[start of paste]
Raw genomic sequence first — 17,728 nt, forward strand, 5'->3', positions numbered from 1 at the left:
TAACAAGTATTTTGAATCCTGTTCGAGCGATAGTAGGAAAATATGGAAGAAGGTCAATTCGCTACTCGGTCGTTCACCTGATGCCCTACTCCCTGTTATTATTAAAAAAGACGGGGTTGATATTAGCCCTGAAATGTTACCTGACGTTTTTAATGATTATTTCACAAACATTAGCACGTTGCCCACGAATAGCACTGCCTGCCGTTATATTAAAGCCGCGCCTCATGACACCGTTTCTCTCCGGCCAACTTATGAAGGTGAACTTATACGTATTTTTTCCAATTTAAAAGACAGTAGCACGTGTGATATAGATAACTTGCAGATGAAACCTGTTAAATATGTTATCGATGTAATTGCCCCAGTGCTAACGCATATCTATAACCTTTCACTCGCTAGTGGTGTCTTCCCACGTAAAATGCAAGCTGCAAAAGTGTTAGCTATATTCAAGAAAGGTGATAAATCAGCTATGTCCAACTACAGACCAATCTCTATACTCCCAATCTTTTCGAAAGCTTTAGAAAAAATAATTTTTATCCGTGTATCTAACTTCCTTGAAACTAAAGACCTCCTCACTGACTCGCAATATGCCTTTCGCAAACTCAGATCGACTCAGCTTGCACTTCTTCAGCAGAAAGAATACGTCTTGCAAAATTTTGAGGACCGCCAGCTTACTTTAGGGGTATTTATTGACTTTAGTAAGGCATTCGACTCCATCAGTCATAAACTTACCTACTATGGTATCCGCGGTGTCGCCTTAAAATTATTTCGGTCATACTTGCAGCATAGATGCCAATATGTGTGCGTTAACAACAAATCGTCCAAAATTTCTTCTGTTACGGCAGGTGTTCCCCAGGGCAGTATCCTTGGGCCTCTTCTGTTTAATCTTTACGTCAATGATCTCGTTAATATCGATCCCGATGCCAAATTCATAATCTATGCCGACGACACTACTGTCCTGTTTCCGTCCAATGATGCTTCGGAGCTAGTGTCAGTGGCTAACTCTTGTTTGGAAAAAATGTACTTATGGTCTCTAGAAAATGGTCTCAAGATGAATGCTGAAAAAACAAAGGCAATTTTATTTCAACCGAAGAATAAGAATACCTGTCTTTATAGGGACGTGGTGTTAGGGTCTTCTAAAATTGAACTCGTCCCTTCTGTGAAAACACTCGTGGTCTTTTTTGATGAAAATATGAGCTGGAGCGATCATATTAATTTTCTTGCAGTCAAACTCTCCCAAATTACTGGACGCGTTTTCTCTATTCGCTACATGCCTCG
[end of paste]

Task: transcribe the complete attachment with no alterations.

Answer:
Raw genomic sequence first — 17,728 nt, forward strand, 5'->3', positions numbered from 1 at the left:
TAACAAGTATTTTGAATCCTGTTCGAGCGATAGTAGGAAAATATGGAAGAAGGTCAATTCGCTACTCGGTCGTTCACCTGATGCCCTACTCCCTGTTATTATTAAAAAAGACGGGGTTGATATTAGCCCTGAAATGTTACCTGACGTTTTTAATGATTATTTCACAAACATTAGCACGTTGCCCACGAATAGCACTGCCTGCCGTTATATTAAAGCCGCGCCTCATGACACCGTTTCTCTCCGGCCAACTTATGAAGGTGAACTTATACGTATTTTTTCCAATTTAAAAGACAGTAGCACGTGTGATATAGATAACTTGCAGATGAAACCTGTTAAATATGTTATCGATGTAATTGCCCCAGTGCTAACGCATATCTATAACCTTTCACTCGCTAGTGGTGTCTTCCCACGTAAAATGCAAGCTGCAAAAGTGTTAGCTATATTCAAGAAAGGTGATAAATCAGCTATGTCCAACTACAGACCAATCTCTATACTCCCAATCTTTTCGAAAGCTTTAGAAAAAATAATTTTTATCCGTGTATCTAACTTCCTTGAAACTAAAGACCTCCTCACTGACTCGCAATATGCCTTTCGCAAACTCAGATCGACTCAGCTTGCACTTCTTCAGCAGAAAGAATACGTCTTGCAAAATTTTGAGGACCGCCAGCTTACTTTAGGGGTATTTATTGACTTTAGTAAGGCATTCGACTCCATCAGTCATAAACTTACCTACTATGGTATCCGCGGTGTCGCCTTAAAATTATTTCGGTCATACTTGCAGCATAGATGCCAATATGTGTGCGTTAACAACAAATCGTCCAAAATTTCTTCTGTTACGGCAGGTGTTCCCCAGGGCAGTATCCTTGGGCCTCTTCTGTTTAATCTTTACGTCAATGATCTCGTTAATATCGATCCCGATGCCAAATTCATAATCTATGCCGACGACACTACTGTCCTGTTTCCGTCCAATGATGCTTCGGAGCTAGTGTCAGTGGCTAACTCTTGTTTGGAAAAAATGTACTTATGGTCTCTAGAAAATGGTCTCAAGATGAATGCTGAAAAAACAAAGGCAATTTTATTTCAACCGAAGAATAAGAATACCTGTCTTTATAGGGACGTGGTGTTAGGGTCTTCTAAAATTGAACTCGTCCCTTCTGTGAAAACACTCGTGGTCTTTTTTGATGAAAATATGAGCTGGAGCGATCATATTAATTTTCTTGCAGTCAAACTCTCCCAAATTACTGGACGCGTTTTCTCTATTCGCTACATGCCTCG